By Mark McConville
A NEW book has captured the life of England’s ‘great ordinary’ over a period of twenty-five years.
Stunning pictures showcased in the book show portraits of people in 1974 and the same people photographed again around 25 years later.
The incredible images include twin brothers pictured as children in 1974 and again 21 years later, a group of men called the bootboys in 1974 and again in 1995 and a middle-aged woman in 1974 who has aged considerably by 1999.
Now and Then by self-described documentarist Daniel Meadows explores how the Gloucestershire-born figure has captured “the extraordinary aspects of ordinary life.”
The photographs showcased in the book also form an eye-opening exhibition at Oxford’s Bodleian Libraries.
“My rule of thumb when doing documentary work is always to try to treat people as individuals, not types,” said Daniel Meadows.
Daniel Meadows is a pioneer of contemporary British documentary practice. His photographs and audio recordings made over forty-five years, capture the life of England’s ‘great ordinary’. Challenging the status quo by working collaboratively, he has fashioned from his many encounters a nation’s story both magical and familiar.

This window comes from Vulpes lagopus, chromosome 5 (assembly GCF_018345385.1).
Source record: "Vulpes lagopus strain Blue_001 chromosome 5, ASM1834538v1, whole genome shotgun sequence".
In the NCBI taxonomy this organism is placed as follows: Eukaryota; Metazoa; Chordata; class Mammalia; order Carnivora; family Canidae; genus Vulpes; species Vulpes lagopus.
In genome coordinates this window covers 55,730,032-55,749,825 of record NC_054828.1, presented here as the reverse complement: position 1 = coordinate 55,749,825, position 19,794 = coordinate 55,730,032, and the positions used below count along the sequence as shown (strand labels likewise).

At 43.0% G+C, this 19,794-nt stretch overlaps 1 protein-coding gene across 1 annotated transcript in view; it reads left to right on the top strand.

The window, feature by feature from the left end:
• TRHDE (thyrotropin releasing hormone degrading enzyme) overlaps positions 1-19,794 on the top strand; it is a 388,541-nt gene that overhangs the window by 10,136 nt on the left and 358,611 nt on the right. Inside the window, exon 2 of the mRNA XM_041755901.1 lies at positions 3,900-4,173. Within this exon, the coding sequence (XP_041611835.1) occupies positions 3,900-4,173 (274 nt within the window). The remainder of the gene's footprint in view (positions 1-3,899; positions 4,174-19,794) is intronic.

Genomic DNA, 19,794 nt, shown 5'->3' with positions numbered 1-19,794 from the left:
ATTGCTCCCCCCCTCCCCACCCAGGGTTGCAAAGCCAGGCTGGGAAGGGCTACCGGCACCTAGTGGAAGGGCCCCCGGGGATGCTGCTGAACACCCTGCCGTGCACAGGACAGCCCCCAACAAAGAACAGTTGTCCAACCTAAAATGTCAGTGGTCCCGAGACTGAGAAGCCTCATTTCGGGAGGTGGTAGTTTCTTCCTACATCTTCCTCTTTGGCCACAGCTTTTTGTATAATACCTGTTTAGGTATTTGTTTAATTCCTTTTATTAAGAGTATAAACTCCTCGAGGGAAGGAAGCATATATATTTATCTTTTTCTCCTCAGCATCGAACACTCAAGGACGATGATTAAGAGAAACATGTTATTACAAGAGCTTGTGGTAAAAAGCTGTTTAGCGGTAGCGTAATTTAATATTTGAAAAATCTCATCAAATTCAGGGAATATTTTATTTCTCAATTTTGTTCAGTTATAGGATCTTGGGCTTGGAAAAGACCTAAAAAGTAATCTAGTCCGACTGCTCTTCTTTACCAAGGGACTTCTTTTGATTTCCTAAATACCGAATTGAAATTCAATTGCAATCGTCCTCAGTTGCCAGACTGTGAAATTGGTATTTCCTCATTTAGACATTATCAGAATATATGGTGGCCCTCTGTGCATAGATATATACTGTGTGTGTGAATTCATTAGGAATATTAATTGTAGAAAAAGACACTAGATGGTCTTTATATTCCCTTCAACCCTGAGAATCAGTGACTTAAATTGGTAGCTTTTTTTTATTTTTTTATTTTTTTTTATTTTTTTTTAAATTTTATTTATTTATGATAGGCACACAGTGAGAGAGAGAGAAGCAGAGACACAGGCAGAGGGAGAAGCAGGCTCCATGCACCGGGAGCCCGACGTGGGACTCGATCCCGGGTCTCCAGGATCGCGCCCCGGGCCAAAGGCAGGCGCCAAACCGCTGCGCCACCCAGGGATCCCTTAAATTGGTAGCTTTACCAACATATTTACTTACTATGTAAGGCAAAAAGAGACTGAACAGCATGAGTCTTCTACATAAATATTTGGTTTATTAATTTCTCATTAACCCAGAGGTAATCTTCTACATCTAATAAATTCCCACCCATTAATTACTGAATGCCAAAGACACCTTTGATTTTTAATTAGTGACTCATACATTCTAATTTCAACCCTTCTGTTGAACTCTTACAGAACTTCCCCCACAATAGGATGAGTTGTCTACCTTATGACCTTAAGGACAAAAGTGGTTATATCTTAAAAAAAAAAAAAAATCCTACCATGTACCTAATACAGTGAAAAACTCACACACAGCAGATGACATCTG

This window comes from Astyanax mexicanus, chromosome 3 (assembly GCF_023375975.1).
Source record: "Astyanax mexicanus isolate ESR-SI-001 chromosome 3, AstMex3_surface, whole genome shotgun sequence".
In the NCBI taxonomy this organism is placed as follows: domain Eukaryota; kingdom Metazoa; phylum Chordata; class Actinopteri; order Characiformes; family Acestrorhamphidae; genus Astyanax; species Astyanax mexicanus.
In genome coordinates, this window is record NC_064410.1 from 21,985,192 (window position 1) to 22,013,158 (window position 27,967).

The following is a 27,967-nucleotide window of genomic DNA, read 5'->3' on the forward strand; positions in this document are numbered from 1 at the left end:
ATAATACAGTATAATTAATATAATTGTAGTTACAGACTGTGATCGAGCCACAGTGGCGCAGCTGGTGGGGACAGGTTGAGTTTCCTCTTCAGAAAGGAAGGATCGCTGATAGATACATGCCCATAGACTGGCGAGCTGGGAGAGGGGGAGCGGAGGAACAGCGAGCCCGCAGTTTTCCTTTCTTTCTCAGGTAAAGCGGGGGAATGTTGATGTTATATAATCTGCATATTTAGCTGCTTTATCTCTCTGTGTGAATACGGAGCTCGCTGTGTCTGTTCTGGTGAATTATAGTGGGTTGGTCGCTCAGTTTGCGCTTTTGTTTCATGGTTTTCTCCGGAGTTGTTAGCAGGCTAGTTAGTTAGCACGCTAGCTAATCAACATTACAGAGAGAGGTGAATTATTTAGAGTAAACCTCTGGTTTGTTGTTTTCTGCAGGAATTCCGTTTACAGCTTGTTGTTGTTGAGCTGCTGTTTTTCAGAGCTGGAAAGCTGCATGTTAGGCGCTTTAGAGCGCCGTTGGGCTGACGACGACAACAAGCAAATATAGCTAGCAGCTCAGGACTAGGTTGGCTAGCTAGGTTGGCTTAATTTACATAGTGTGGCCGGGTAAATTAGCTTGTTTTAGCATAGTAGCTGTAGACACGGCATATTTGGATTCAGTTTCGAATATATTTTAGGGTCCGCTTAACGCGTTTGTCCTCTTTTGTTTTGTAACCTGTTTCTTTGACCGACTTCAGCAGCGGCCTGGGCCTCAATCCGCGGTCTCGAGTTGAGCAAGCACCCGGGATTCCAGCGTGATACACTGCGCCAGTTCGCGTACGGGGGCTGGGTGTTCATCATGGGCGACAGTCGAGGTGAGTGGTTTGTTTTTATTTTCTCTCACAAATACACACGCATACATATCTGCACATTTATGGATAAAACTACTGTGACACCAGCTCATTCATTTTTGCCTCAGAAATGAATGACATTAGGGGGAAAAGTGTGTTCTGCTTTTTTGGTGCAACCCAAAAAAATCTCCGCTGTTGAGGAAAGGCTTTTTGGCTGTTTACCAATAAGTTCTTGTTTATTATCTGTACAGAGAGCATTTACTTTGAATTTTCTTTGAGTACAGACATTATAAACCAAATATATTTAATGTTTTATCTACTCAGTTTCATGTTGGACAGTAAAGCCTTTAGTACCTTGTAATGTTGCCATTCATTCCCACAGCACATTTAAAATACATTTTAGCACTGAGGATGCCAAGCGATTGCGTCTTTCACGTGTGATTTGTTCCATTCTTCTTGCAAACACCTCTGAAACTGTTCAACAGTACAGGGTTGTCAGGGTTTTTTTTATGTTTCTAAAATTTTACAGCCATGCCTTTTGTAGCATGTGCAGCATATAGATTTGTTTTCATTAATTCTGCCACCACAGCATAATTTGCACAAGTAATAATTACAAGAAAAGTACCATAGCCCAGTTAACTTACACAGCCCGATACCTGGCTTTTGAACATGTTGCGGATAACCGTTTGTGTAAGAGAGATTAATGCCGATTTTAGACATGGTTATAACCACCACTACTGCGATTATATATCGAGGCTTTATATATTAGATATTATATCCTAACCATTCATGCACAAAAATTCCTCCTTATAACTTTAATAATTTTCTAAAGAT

His new book covers the full range of his ground-breaking projects, drawing on his archives now held at the Bodleian Library. Fiercely independent, Meadows devised many of his creative processes. He ran a free portrait studio in Manchester’s Moss Side in 1972, and then travelled 10,000 miles making a national portrait from his converted double-decker bus called the Free Photographic Omnibus, a project he revisited a quarter of a century later.
The exhibition is comprised of 17 pairs of portraits which depict the same people 25 years apart (1970s – late 1990s). The display also features 16 short films about his subjects as well as giant news clippings showing how Meadows reached out via local media to find his subjects. The exhibition marks the recent and important gift of Daniel Meadows’ photographic archive to the Bodleian Libraries and is supported by the Bern Schwartz Foundation.
Richard Ovenden, Bodley’s Librarian said: “Daniel Meadows is one of Britain’s national treasures. He is one of our great documentary photographers. His work is both concerned and humane, and engages individuals and communities thoughtfully and sympathetically.
“His body of work, stretching for almost fifty years, charts major social changes in Britain, but always has the lives and lived experiences of people at its heart. Through his photographs, videos and other material from his archive, Daniel provides a unique perspective on British society in recent decades.
“We are truly honoured to have been gifted his archive which will be a major resource for scholars, and an inspiration for photographers.”